Emergency Light Requirements
Emergency lighting is an extremely important part of any buildings health and safety procedure. Not only does emergency lighting help increase visibility during a power outage, it helps to reduce panic and guide people towards their nearest exit, during a potentially life threatening situation. Keeping emergency lights in full working order is essential to the safety and well being of people inside a building.
Types Of Emergency Lighting
An emergency lighting system contains multiple parts to work correctly, this includes different types of lighting:
- Emergency Escape Lighting
Providing lighting for those attempting to leave the building or who need to terminate potentially dangerous tasks before evacuating.
- Standby Lighting
Lighting that allows tasks to continue substantially uninterrupted. Standby lighting is not a legal requirement. Depending on the type of building this facility may or may not be required.
3. Exit Escape Route Lighting
Showing a clear exit for occupants inside a building is required in the UK. Occupants need to be able to effectively identify a means for escape.
4. Open Area Lighting
In some countries open area lighting is known as “Anti Panic Lighting”. These lights provide visibility for occupants during a power outage.
5. High Risk Task Area Lighting
Part of an emergency lighting system that provides visibility for those who are likely to be in a potentially dangerous situation or process.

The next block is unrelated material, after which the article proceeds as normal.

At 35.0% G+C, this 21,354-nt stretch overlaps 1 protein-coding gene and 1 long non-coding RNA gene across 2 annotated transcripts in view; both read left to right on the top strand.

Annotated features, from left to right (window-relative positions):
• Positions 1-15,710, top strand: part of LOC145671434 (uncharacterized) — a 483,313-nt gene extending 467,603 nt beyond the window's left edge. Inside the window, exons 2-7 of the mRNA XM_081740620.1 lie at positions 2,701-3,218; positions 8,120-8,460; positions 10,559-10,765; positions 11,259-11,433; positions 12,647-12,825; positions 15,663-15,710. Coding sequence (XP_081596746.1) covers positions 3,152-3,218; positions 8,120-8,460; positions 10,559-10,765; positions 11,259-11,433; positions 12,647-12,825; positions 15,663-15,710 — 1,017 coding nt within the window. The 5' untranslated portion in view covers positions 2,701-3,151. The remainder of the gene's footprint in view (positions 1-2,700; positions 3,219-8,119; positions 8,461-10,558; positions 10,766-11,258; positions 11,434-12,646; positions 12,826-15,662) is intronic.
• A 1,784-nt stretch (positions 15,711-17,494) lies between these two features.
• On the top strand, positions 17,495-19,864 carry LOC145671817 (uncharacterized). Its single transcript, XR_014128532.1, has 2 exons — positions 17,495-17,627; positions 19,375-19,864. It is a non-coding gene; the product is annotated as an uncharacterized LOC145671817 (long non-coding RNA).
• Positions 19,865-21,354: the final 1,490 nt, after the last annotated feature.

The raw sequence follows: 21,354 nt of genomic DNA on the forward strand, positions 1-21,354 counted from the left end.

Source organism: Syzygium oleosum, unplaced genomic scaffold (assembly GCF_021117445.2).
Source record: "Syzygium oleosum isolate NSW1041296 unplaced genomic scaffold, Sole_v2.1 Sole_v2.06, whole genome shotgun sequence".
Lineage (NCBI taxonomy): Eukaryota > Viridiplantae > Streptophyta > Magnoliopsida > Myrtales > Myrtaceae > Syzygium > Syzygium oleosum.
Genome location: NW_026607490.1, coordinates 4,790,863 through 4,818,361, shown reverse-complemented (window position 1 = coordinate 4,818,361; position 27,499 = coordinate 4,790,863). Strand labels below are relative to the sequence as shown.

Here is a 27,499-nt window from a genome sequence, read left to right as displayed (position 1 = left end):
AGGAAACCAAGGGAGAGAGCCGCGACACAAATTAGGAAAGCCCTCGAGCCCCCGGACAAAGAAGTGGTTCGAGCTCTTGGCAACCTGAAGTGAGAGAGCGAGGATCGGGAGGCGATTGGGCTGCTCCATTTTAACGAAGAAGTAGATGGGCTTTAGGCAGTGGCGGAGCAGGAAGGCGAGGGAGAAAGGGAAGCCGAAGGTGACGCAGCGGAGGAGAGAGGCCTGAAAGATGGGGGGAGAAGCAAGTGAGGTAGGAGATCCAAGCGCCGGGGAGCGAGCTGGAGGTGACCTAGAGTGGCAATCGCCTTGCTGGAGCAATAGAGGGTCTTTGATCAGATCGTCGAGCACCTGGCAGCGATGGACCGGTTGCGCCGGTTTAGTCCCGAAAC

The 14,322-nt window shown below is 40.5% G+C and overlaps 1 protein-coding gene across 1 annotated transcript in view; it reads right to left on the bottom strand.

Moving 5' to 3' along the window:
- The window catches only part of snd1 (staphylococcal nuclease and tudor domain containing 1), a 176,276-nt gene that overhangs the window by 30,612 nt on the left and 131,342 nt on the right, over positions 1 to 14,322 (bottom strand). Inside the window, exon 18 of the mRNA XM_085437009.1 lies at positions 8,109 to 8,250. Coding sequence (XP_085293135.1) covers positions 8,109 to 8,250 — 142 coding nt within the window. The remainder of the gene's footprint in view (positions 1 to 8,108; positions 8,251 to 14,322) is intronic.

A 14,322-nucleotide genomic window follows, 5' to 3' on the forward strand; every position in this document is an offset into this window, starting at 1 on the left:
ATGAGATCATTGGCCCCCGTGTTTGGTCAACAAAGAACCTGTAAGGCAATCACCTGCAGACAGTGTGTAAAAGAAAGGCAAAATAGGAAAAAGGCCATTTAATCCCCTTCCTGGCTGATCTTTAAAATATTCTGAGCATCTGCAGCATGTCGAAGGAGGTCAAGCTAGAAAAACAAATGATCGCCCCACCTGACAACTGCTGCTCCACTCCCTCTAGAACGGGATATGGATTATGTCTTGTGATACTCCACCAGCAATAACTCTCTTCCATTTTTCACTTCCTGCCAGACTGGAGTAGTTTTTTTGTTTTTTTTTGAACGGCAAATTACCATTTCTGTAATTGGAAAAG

Testing Intervals & Frequency
Testing frequency can differ between different types of buildings and occupancy. Testing ranges from daily to monthly user inspection of emergency light luminaries alongside an annual test called “the 3 hour test”. This involves simulation of a power outage for a continuous 3 hours. The emergency lighting must still be working at the end of this period. Any failures should be recorded and remedial work must be carried out immediately.
If you have any questions regarding your emergency lighting or the installation of emergency lights get in touch, we’re happy to help. Our expert electricians have vast experience dealing with different types of occupancy and customer needs. The full requirements for emergency lights can be found here – British Standards 5266:2005.